I’m terrible at small talk and I don’t feel comfortable being the center of attention. But I had to leave my bubble to find my village.
When I had my first baby, I didn’t have any other mom friends and no family within a 200-miles radius. After a week’s leave, my partner went back to work and it was just me and my newborn.
I had lots of friends, but they were all at work too, getting on with their jobs and their child-free lives as I tried to figure out the ropes in my new job — as a parent.
My son was a dream, but as a first-timer I had doubts about my abilities nonetheless. I knew I wasn’t the only new mom to feel anxious, confused, and insecure, but I wanted to connect with some of the others who were out there in their own sleep-deprived new-mom bubbles, trying to figure out the best diaper cream and good excuses for not doing Kegels on a regular basis.
I had to find some mom friends.
But as an introvert, the mere thought of this was enough to make me want to stay firmly within my bubble for two.
Before I could change my mind, I threw myself in at the deep end. I went to a mother and baby group. In a church hall with 15 women I’d never met before and their 15 small, squirming babies, I became the main character in my own bad dream.
I survived — and I made friends. And I’m still in touch with some of them, 11 years later.
Before my second child was born, we moved across the country and I had to start over with the mother and baby groups. Again, I went for the deep-end tactic and it was one of the best decisions of my life.
One Tuesday morning, in a local coffee shop, I met three women who remain a big part of my life today. We’ve been through it all, and our friendships now go way beyond the children that brought us together.
Here are my tips for navigating the world of mom friends as an introvert, because it’s well worth the effort.
It’s easy to get sucked into believing that your worth as a person is measured by how large your social circle is (or how many Facebook friends you have). When I decided to ignore mass media messages and channel my energy into being true to myself, I realized that I’m most comfortable with a small, trusted circle.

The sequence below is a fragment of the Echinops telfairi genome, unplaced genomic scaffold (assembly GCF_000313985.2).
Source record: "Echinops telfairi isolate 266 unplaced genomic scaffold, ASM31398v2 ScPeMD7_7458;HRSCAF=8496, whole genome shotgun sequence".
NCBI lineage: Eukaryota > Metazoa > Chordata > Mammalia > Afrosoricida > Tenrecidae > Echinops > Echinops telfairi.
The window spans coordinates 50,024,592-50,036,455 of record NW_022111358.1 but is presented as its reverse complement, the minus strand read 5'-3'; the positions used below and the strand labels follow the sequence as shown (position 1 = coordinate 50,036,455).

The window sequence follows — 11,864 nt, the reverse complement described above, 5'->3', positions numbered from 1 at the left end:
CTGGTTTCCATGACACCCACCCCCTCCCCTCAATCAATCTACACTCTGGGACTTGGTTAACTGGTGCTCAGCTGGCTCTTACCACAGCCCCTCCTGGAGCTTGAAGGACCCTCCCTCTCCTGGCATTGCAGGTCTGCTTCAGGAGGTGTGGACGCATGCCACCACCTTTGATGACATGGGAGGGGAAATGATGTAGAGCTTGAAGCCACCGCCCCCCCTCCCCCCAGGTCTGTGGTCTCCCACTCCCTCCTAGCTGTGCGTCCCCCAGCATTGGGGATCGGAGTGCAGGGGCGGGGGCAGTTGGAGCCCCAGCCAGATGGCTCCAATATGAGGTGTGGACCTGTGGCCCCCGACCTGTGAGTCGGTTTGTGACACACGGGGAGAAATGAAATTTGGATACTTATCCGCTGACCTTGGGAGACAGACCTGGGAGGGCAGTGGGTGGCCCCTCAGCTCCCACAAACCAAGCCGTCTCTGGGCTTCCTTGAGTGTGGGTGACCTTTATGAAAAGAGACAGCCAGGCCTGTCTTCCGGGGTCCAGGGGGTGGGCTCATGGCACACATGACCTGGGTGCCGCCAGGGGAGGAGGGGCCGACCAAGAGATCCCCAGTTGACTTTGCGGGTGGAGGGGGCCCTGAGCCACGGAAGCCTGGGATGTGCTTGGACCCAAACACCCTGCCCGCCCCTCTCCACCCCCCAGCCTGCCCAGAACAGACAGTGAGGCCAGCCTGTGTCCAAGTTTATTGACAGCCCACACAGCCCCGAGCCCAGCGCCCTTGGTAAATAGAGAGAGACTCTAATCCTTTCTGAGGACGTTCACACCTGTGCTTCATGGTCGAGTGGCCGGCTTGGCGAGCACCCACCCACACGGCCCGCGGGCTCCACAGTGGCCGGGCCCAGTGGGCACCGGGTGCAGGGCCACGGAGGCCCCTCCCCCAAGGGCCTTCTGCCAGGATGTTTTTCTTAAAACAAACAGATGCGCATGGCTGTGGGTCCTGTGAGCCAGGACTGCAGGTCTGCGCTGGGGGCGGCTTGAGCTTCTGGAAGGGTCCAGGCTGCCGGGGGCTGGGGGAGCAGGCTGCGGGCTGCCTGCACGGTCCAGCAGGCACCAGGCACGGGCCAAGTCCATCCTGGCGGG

Give me one amazing friend who always has my back and loves me for who I am over a bunch of people who, well, don’t — any day.
Sure, maybe it takes a village — but it’s totally okay if your village is a small one. When I became a mother, I actually became even more particular about who I let into my life, because it wasn’t just my life anymore. It was my child’s, too.
If you wouldn’t say yes to grown-up party invites on three consecutive nights, why would you arrange back-to-back Monday to Friday playdates?
The finger food and beverage choices might be a little different, but it comes down to the same issue: too much social stimulus in a short space of time. Give yourself a couple of days (or longer — you be the judge) to recover in between.
The only rules when it comes to your kid’s social calendar are those you make, based on what you can handle.
Not everyone you meet during your early parenting journey has BFF potential. Or will even be someone you feel comfortable spending significant amounts of time with. And that’s okay.
Yes, you have one big thing in common — motherhood — but that alone is unlikely to sustain a solid friendship.
Follow your instincts and make a conscious decision to surround yourself with people who make you feel good about yourself. And those who don’t mind if you politely decline a playdate invite just because you need some alone time.
Sometimes, nothing compares to a face-to-face conversation. But that doesn’t mean there’s not a place for digital interaction.
Friendships that begin and grow online shouldn’t be treated as inferior to “real life” ones. It’s all about connection, and it’s not unusual to spend more time with online friends than your offline ones.
When you’re up all night feeding your newborn, or trying to settle your teething toddler, you can bet that someone else, somewhere else, is doing exactly the same thing. You can’t turn up at their door for a mutual moan, but you can fire off a quick text or Facebook message and be pretty confident you’ll get a timely response.
Above all, don’t compare your social style or friendships to anybody else’s.
Being an introvert doesn’t mean you don’t need or want friends, or don’t like socializing. Your comfort zone might be different than other people’s, but it’s just as legit. And seeing their mom embrace their introversion — rather than try to hide it or make excuses for it — is one of the best messages you can give your kids.
Claire Gillespie is a freelance writer with bylines on Health, SELF, Refinery29, Glamour, The Washington Post, and many more. She lives in Scotland with her husband and six kids, where she uses every (rare) spare moment to work on her novel. Follow her here.